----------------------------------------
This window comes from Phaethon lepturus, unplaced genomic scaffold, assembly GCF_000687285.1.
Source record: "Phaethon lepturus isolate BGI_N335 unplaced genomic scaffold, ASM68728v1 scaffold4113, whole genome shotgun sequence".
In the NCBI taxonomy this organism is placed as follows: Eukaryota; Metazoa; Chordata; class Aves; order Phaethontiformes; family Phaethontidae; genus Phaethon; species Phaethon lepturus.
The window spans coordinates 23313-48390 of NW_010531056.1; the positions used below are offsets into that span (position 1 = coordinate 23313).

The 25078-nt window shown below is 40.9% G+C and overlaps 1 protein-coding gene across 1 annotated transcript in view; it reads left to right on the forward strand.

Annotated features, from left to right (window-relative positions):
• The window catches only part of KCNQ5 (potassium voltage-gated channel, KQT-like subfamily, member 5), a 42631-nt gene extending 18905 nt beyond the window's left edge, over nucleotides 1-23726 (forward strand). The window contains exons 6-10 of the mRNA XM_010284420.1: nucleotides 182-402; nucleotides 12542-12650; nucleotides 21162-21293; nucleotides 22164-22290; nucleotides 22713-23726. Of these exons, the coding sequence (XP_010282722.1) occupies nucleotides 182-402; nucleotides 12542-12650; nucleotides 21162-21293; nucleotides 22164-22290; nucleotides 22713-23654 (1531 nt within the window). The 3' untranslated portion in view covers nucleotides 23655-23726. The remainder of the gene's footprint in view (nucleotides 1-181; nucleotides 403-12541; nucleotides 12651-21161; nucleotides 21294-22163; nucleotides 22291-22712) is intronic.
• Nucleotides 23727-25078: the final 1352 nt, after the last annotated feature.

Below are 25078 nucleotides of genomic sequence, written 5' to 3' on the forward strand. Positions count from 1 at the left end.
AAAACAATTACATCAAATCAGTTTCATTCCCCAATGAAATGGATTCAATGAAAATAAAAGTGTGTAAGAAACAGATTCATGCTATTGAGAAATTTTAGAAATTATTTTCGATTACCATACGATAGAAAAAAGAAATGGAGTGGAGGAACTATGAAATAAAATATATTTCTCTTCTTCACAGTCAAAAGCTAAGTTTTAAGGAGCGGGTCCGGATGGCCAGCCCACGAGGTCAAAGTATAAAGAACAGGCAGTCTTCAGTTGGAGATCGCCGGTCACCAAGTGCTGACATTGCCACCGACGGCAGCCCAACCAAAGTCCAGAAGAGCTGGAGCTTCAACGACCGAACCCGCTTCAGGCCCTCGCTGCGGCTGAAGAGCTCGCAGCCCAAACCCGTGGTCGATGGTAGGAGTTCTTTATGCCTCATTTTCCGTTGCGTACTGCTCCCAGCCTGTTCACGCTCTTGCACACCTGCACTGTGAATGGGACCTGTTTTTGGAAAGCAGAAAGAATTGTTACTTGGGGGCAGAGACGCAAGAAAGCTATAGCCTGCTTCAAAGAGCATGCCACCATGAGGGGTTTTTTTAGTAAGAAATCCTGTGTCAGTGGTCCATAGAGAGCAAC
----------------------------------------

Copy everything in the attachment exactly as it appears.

This window comes from Phaethon lepturus, unplaced genomic scaffold, assembly GCF_000687285.1.
Source record: "Phaethon lepturus isolate BGI_N335 unplaced genomic scaffold, ASM68728v1 scaffold4113, whole genome shotgun sequence".
In the NCBI taxonomy this organism is placed as follows: Eukaryota; Metazoa; Chordata; class Aves; order Phaethontiformes; family Phaethontidae; genus Phaethon; species Phaethon lepturus.
The window spans coordinates 23313-48390 of NW_010531056.1; the positions used below are offsets into that span (position 1 = coordinate 23313).

The 25078-nt window shown below is 40.9% G+C and overlaps 1 protein-coding gene across 1 annotated transcript in view; it reads left to right on the forward strand.

Annotated features, from left to right (window-relative positions):
• The window catches only part of KCNQ5 (potassium voltage-gated channel, KQT-like subfamily, member 5), a 42631-nt gene extending 18905 nt beyond the window's left edge, over nucleotides 1-23726 (forward strand). The window contains exons 6-10 of the mRNA XM_010284420.1: nucleotides 182-402; nucleotides 12542-12650; nucleotides 21162-21293; nucleotides 22164-22290; nucleotides 22713-23726. Of these exons, the coding sequence (XP_010282722.1) occupies nucleotides 182-402; nucleotides 12542-12650; nucleotides 21162-21293; nucleotides 22164-22290; nucleotides 22713-23654 (1531 nt within the window). The 3' untranslated portion in view covers nucleotides 23655-23726. The remainder of the gene's footprint in view (nucleotides 1-181; nucleotides 403-12541; nucleotides 12651-21161; nucleotides 21294-22163; nucleotides 22291-22712) is intronic.
• Nucleotides 23727-25078: the final 1352 nt, after the last annotated feature.

Below are 25078 nucleotides of genomic sequence, written 5' to 3' on the forward strand. Positions count from 1 at the left end.
AAAACAATTACATCAAATCAGTTTCATTCCCCAATGAAATGGATTCAATGAAAATAAAAGTGTGTAAGAAACAGATTCATGCTATTGAGAAATTTTAGAAATTATTTTCGATTACCATACGATAGAAAAAAGAAATGGAGTGGAGGAACTATGAAATAAAATATATTTCTCTTCTTCACAGTCAAAAGCTAAGTTTTAAGGAGCGGGTCCGGATGGCCAGCCCACGAGGTCAAAGTATAAAGAACAGGCAGTCTTCAGTTGGAGATCGCCGGTCACCAAGTGCTGACATTGCCACCGACGGCAGCCCAACCAAAGTCCAGAAGAGCTGGAGCTTCAACGACCGAACCCGCTTCAGGCCCTCGCTGCGGCTGAAGAGCTCGCAGCCCAAACCCGTGGTCGATGGTAGGAGTTCTTTATGCCTCATTTTCCGTTGCGTACTGCTCCCAGCCTGTTCACGCTCTTGCACACCTGCACTGTGAATGGGACCTGTTTTTGGAAAGCAGAAAGAATTGTTACTTGGGGGCAGAGACGCAAGAAAGCTATAGCCTGCTTCAAAGAGCATGCCACCATGAGGGGTTTTTTTAGTAAGAAATCCTGTGTCAGTGGTCCATAGAGAGCAAC